21 days in May: An Occupy Novella, part 3

They met at a little dive bar off Elston and Foster. Angelo was already there, hunched over a draft beer at the far end of the bar. The laconic middle-aged bartender was lost in a newspaper article to the opposite end. A couple of Mexican construction works sat a table together. A Bob Dylan song competed from the jukebox beside the door against traffic along Foster. The place was suitably dark.

Jack started across the room. He was feeling guilty over leaving Eva alone with the baby, and vowed to make this as quick as possible. Later he’d wish he’d never returned that call. He’d lament not turning around and going home. Another part of him would  scrutinize the fateful and historic nature of what was to come. He’d dissect levels and implications and moralities. All of that would come later and with a hindsight he just could not conjure right now.

He scooted onto the stool beside Angelo. The two men shook hands.

Whaddya have?” asked Angelo, waving over the bartender. “It’s on me.”

Jack nodded as the bartender slapped down a Bud Lite coaster.

“India Pale Ale,” said Jack. Life was far too short to waste on cheap beer, he remembered someone saying once. He took a long first sip and felt the worst of the day dissolve.  He looked to Angelo. Something was clearly weighing on him.

“So what’s up?”

Angelo thought a moment and pursed his lips thoughtfully. “Ask you a question? What are we doing?”

“Who?”

“You, me, I don’t know, this movement?”

“Not sure I follow,” said Jack.

Jack, I’m a results oriented person. Doesn’t seem to me like these people know what they’re doing? What’s changed? They were the news last fall, and now what?”

“That’s a bit short-sighted, don’t you think?” Jack had his own views of the Occupy Movement. This whole idea of an open Democracy could be cumbersome and frustratingly slow at times. There was a purpose to that, however. It helped prevent a single person from co-opting the movement, turning it from that open democracy into a cult of personality, like the Tea Party. Jack preferred to think it rather like embracing a cloud. It was possible to accomplish a great deal with patience, persistence, but most of all by gaining the trust and support of a democratic majority.

“Man, I want action,” Angelo began. “Blood in the streets, if that’s what it takes. Bust some heads, put some cops in the damned hospital if that’s what it takes!”

Jack looked uneasily to the bartender, noting the bent to the man’s brow.

“It’s a non-violent movement…” Jack began. Angelo quickly cut him off.

“Did you see Seattle, busting windows. Those guys in Cleveland? This is a war man, and until a few bank buildings come down and a few cops wind up in the hospital, especially here in Chicago, no one will pay any attention. Get me?’

Angelo was being loud and belligerent. Almost, it seemed to Jack, with calculated purpose. Hearing all this, the bartender threw down a bar towel and started over to the pair. As if on cue, Angelo stood and announced he had to take a leak. Jack turned and found himself trapped under the boiling gaze of the bartender. He shrank from it immediately.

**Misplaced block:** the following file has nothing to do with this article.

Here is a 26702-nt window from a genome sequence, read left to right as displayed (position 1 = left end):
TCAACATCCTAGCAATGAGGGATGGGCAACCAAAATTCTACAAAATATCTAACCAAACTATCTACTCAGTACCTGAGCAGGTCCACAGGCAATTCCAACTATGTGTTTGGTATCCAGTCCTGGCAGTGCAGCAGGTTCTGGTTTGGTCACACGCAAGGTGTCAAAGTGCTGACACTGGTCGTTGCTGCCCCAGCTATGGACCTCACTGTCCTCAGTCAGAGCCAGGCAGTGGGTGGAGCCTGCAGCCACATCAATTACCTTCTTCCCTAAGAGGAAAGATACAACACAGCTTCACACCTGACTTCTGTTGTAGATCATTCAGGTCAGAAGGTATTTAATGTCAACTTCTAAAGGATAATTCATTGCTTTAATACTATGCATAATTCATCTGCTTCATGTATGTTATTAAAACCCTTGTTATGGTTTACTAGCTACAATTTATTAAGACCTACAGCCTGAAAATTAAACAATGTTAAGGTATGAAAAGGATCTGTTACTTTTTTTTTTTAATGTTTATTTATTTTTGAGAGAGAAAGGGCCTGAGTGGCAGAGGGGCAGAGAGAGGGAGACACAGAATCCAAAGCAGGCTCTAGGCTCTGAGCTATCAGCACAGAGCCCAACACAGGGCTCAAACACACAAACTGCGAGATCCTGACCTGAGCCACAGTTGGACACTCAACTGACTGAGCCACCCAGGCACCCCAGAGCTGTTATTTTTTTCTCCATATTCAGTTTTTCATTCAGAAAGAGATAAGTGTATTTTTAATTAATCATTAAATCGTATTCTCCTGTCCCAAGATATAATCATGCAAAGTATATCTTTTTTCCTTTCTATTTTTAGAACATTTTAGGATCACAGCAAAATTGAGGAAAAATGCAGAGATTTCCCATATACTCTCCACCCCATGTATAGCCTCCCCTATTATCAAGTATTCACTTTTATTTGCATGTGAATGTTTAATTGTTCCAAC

“Listen, friend,” scolded the bartender, holding back as much as he was able, “tell your friend that we like cops in this establishment. We don’t go for that sort of crap here, and I won’t have it.” He leaned close as if to underscore the point. “Don’t recall ever seeing you here before, and I just as soon you don’t come back, unless you’d like to come by when some of the boys come in off duty. See how tough you are then.”

“No problem here,” said Jack, climbing off the stool. He fished in his pocket for a ten spot and dropped it on the bar. He wasn’t waiting for Angelo to return. He didn’t need any of this. Jack turned and left the bar. Out on the street, fuming, he took a couple of deep breaths and started for the car. He couldn’t know that he was being set up. All he knew was that he was done with Angelo, and that as soon as he could would alert someone in the movement to his violent rhetoric before it was too late.

About 900poundgorilla

W.C. Turck is a Chicago playwright and the author of four widely acclaimed books.His latest is "The Last Man," a prophetic novel of a world ruled by a single corporation. His first novel, "Broken: One Soldier's Unexpected Journey Home," was reccommended by the National Association of Mental Health Institutes. His 2009 Memoir, "Everything for Love" chronicled the genocide in Bosnia and the siege of Sarajevo. His third book "Burn Down the Sky" is published exclusively on Amazon Kindle. It was in Sarajevo at the height of the siege where he met and married his wife, writer and Artist Ana Turck. FOX NEWS, ABC, CBS News, the Chicago Tribune and The Joliet Herald covered their reunion after the war. He helped organized relief into Rwanda during the 1994 genocide. Turck has been a guest on WMAQ-TV, WLS in Chicago, WCPT, WBBM radio, National Public Radio, Best Of the Left and the Thom Hartmann show. He has spoken frequently on Human Rights, Genocide and Nationalism. In 2011, his play in support of the Occupy Movement, "Occupy My Heart-a revolutionary Christmas Carol" recieved national media attention and filled theaters to capacity across Chicago. He remains an activist to the cause of human rights and international peace. View all posts by 900poundgorilla

Leave a Reply

Fill in your details below or click an icon to log in:

WordPress.com Logo

You are commenting using your WordPress.com account. Log Out /  Change )

Google photo

You are commenting using your Google account. Log Out /  Change )

Twitter picture

You are commenting using your Twitter account. Log Out /  Change )

Facebook photo

You are commenting using your Facebook account. Log Out /  Change )

Connecting to %s

%d bloggers like this: